Have you ever:
Grown out of a shirt that you absolutely loved? I have a few pieces of clothing that—to this day—are sitting safely in my drawers, with the rest of my childhood.
Why do I keep them?
Because each represents a time, a particular set of memories, or a particular group of people/events/places that have rooted themselves deep into my life’s journey.
Example #1: Fuschia Pink, Pooh Bear T-Shirt
Feelings associated with
- Her and I adored (adore?) Pooh Bear—and the whole crew. I always identified closely to Tigger, just as a sidenote. Mom and I have a picture where we are both wearing Pooh-related paraphernalia.
2. My childhood
- I was young and obsessed with Pooh. (No funniness intended there, though if you get a laugh from it, who am I to stifle your comedic perspective?)
Example #2: Jersey Grey, N’Sync T-Shirt (Band Photo on the Front)
Feelings associated with
- You were either N’Sync or Backstreet Boys—and let’s be real; if you were Backstreet Boys, you belonged with the forty-year-old moms. (No offense, Mom—they have some inklings of talent and choreography skills.)
2. My sister
She bought me the shirt while she was on a trip with a friend to Florida. (This was one article of clothing that was associated with her, but it wasn’t something I had to steal from her closet or drawers—and later be scolded for.)
3. My first concert
- Yes, N’Sync. My 9th birthday was, maybe, the best ever. High-five forever, Mom. Still love you for that.
We grow up and out of things.
The sleeves reach our elbows. The tank top arm-hole begins to dig into our armpit. The neck stitching feels tighter and tighter. Until one day, finally, something rips. (If you’re ever in my parents house, see N’Sync shirt.)
We wish we could stay in one state, one stage, one particular area of life forever; but sometimes, life itself takes over. Dream opportunities present themselves; your brother has a baby; your parent gets sick; your best friend calls with news; you fall in love; you take a chance.
Life doesn’t always come when you’re ready—but it does come. Always.
Though we can’t guarantee things like days of birth or days of death, we can formulate certain reactions to the growing pains that life allows us—and teaches us—to endure.
(Let me also make a comment here: in most of my writing, “Life” or “Nature” or “Trees” or “Person X” or “Anything-I-Ever-Mention-That-Is-Beautiful”, can be used interchangeably with “God”. And not God in quotes, as I just put Him, or God with a lower case “g”. God.)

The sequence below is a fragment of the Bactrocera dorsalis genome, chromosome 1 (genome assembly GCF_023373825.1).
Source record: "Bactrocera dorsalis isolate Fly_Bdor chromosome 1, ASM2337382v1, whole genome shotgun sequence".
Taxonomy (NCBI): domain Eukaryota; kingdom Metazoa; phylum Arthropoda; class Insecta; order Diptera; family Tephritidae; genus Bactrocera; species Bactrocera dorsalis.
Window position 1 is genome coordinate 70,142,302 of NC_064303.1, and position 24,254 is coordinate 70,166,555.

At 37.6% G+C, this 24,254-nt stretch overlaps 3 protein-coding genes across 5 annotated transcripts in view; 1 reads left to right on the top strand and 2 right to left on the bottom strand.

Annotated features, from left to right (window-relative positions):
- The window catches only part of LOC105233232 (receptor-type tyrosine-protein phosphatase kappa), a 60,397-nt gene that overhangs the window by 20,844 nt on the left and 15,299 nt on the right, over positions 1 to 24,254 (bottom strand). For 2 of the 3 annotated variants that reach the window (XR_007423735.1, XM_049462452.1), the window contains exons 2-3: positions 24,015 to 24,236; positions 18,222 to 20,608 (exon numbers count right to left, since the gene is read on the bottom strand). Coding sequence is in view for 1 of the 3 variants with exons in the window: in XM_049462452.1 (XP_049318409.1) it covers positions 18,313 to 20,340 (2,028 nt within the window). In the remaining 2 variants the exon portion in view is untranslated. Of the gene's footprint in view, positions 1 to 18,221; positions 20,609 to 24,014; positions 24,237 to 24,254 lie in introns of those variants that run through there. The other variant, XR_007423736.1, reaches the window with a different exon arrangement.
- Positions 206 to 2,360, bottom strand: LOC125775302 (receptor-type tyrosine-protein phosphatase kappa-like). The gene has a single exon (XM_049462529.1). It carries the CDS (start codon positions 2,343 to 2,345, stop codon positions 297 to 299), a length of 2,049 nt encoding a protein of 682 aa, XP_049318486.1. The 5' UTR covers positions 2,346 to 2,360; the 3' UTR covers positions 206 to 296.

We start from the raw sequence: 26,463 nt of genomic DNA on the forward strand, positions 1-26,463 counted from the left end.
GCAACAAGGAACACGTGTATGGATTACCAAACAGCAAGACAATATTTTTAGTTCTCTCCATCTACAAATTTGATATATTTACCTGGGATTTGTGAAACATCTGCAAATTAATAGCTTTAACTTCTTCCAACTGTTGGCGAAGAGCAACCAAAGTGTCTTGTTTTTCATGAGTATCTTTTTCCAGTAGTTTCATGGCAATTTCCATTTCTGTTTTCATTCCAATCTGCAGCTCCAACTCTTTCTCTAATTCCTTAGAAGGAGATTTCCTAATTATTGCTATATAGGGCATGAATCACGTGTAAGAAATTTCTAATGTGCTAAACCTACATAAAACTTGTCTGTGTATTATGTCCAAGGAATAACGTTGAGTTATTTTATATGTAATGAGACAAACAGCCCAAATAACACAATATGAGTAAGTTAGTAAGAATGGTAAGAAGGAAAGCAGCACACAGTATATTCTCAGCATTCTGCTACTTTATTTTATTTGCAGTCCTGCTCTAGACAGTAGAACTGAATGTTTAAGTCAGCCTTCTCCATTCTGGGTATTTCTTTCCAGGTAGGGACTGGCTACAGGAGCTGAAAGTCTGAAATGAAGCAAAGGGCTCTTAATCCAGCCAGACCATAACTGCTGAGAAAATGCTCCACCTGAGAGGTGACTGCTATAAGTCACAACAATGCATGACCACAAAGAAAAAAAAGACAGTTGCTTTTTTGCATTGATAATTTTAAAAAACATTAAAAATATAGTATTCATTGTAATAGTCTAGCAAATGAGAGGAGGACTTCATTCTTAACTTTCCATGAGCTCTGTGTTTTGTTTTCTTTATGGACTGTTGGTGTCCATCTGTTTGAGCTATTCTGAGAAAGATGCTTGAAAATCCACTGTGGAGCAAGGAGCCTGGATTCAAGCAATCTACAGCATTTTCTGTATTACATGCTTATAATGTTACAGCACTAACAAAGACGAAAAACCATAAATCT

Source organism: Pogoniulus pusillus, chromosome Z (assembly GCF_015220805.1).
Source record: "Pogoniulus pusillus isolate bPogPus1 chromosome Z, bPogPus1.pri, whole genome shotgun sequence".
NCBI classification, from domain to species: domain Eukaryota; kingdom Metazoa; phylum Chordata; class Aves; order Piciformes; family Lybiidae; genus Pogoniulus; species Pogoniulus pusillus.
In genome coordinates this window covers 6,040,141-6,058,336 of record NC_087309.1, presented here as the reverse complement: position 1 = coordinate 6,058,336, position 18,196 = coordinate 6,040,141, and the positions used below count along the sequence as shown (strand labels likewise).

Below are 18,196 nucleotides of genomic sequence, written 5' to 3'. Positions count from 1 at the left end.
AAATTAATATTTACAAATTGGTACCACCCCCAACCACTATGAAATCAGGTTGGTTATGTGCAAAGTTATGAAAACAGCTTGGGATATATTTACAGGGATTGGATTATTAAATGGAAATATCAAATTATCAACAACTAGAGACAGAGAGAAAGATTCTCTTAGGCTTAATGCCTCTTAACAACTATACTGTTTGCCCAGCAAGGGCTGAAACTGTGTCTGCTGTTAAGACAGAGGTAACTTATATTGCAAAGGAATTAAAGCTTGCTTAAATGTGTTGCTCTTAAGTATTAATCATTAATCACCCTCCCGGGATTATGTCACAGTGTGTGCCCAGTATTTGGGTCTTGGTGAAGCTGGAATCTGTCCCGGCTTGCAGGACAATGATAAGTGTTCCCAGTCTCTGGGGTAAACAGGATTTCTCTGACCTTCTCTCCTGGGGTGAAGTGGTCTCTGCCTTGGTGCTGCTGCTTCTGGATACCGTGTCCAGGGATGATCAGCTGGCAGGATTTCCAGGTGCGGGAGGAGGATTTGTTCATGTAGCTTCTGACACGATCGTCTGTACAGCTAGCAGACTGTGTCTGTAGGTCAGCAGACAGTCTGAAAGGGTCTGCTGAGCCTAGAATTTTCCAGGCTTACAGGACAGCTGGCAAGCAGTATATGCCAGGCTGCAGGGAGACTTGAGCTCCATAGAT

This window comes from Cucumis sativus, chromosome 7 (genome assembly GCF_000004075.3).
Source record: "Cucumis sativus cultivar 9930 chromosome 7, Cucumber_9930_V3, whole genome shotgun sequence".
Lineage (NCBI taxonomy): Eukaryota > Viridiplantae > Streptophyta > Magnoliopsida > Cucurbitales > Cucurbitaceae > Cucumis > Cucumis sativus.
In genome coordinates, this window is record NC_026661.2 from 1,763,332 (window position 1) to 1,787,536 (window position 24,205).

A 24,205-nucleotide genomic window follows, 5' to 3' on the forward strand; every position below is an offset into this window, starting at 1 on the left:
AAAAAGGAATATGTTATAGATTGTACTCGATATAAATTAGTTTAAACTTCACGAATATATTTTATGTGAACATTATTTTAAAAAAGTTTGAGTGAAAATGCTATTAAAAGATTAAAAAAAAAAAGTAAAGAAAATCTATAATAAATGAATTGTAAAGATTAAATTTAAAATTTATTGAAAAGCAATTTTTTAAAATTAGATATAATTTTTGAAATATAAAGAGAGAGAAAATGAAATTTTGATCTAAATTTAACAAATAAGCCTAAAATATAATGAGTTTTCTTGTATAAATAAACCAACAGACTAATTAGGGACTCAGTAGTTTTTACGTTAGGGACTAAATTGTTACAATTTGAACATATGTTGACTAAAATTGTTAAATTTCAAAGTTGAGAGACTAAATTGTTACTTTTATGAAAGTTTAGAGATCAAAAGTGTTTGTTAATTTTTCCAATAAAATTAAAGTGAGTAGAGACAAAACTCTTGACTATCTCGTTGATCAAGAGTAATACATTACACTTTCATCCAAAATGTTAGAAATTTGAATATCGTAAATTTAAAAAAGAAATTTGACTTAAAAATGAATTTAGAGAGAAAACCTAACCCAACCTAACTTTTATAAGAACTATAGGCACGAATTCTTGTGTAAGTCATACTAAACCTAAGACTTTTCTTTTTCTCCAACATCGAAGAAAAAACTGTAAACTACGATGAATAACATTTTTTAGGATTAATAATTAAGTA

We can’t guarantee x, y, and z, but we can create a frame of mind that allows to grow in spite of, or because of, these situations.
My Pooh Bear shirt wasn’t going to fit me forever—I was growing. And though now my growth takes place beneath bones and skin, and even though you can’t always see it, I can assure you that I have put away a few “shirts” in the last year or two of my life. And they don’t have Pooh Bear on them.
They have words like Shame, Fear, Self-Hate, Distrust, and Unworthy on them (to speak generally). These particular ones are also, by the way, shirts I never want to put on again.
Others, however, say happy things: Nephews, Tia, Cousin, Daughter, Daughter of God, Chosen, Worthy, Searching, Loved, Seen, Accepted. These are shirts I never want to—and will never—grow out of. They will always fit, and they will always lay near the drawers from which my soul armors, dresses, and protects herself.
A few new shirts say: Warrior, Bold, Adventurer, Proud, Willing, and Confident. Some of these words I have never learned to wear until just now.
So as I say goodbyes to those I love on one coast—a few shirts that sometimes feel too tight, and others that I will never grow out of—I realize that I walk toward a kind of growth (with shirts and skin and confidence) that will follow me no matter where I go.
The kind of growth that feels much more like those favorite sweatpants and track shirt—and much less like the homecoming dress two sizes too small.
We grow and we test and we try and we learn what fits right; not based on our notion of fashion or size, but based the state and purpose of our soul at that moment. We, like trees—or maybe just like human beings—set down roots that grow, and then extend, and then grow, and then extend, and then grow some more.
We—or maybe just “I”—never forget the salty shores or loving families, whenever we leave them for a time, or a season. We carry them with us—whether in FaceTime or memories—and remind ourselves of those places we can always find a spare wardrobe to use.
But as we travel, and meet new people, and learn the intricacies of ourselves and the world around us, we learn to create a suitcase of our own.
Let me tell you what I carry in mine as I go.
Warrior of Truth, Daughter of God, Worthy, Unselfishly and Unconditionally Loved, Daughter, Tia, Family, Confident, Confidant, Cousin, Sister, Granddaughter, Friend, Loved, Seen, At Peace.
Some are nouns, some are adjectives, some are verbs. All I take with me.
Until next time,